If it is possible, stagger training sessions on software systems to give you enough time to spend some time learning the platforms when you can, before the next lesson begins. Every organisation will have its own internal recording process and research facilities, so be kind to yourself when it comes to getting to grips with each.

4. Make a seamless transition

As covered in our whitepaper, HR Director: The First 90 Days’, the settling in period is not an overnight process, but there are ways to make the move a little easier – perhaps one of the most important being leaving the old role behind.

Of course, past experiences can help to improve this new direction in your career, and the lessons learnt on pastures of old are still valid, but focus on the here and now – as well as the future – in order to advance the settling in period.

The old adage ‘don’t try to run before you can walk’ is very relevant in this first quarter too. You were hired for a reason, so try to avoid the sense of feeling that you need to explode onto the scene within the first week – take your time and do things calmly.

5. Let the skills of an employment lawyer shine

The beauty of life as an employment lawyer is that your workload varies greatly from day-to-day – and you often feel as though you’re juggling plates when discussing a company restructure one minute, and a disciplinary procedure the next.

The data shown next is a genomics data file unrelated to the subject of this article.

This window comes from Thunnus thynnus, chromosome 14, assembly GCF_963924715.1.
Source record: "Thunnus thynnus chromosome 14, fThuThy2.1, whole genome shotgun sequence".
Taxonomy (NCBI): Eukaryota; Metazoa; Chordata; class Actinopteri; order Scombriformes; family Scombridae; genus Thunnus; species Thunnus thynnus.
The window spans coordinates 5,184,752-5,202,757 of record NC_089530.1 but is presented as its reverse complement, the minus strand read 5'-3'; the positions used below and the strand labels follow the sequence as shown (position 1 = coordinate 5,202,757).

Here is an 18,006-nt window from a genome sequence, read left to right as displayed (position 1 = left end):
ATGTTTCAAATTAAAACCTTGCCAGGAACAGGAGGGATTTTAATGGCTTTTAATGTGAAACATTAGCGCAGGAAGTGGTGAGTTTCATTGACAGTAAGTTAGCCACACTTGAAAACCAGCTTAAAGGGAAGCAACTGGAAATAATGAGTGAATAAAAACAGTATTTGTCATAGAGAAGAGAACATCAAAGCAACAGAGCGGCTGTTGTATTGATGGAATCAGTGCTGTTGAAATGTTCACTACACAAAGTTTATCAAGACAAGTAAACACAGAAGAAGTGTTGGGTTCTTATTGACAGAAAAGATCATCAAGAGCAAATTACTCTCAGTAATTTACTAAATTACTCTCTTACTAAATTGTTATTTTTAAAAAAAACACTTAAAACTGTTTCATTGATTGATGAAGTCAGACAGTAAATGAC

The mark of a good employment lawyer is the ability to empathise with the case in question – both from an employer and employee point of view – and provide sound legal advice across the board.

These skills need to be part of your role regardless of whether it is your first week in the office or last month before retirement, so allow them to shine from the moment you take on your first case.

Above all, have confidence in your own ability as the rest of the ‘operational’ side of your new role begins to take shape. Be aware of adapting to the company culture, understanding customers’ needs, developing your tech and positioning yourself as an approachable, flexible and agile team member – and everything else should fall into place.


We are the HR and employment law experts from ESPHR.

It’s our mission to advise and develop the employment law capability of HR professionals wherever we can, helping HR teams make a real commercial difference to their organisations. That way, you spend less time solving operational issues and more time actioning projects that drive far-reaching change in your company.

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Author: Jayne Nevins

Senior Solicitor, ESP Law Ltd

Jayne has 20 years experience in all areas of employment law. She initially trained as a barrister and cross qualified to become a solicitor 16 years ago. She has specialist experience within the field of healthcare and the hospitality sector. However, for many years she has advised commercial clients in a huge variety of business sectors and so has an in-depth understanding of their needs. Jayne has litigated many complex cases and prior to joining ESP was also an advocate in the employment tribunal.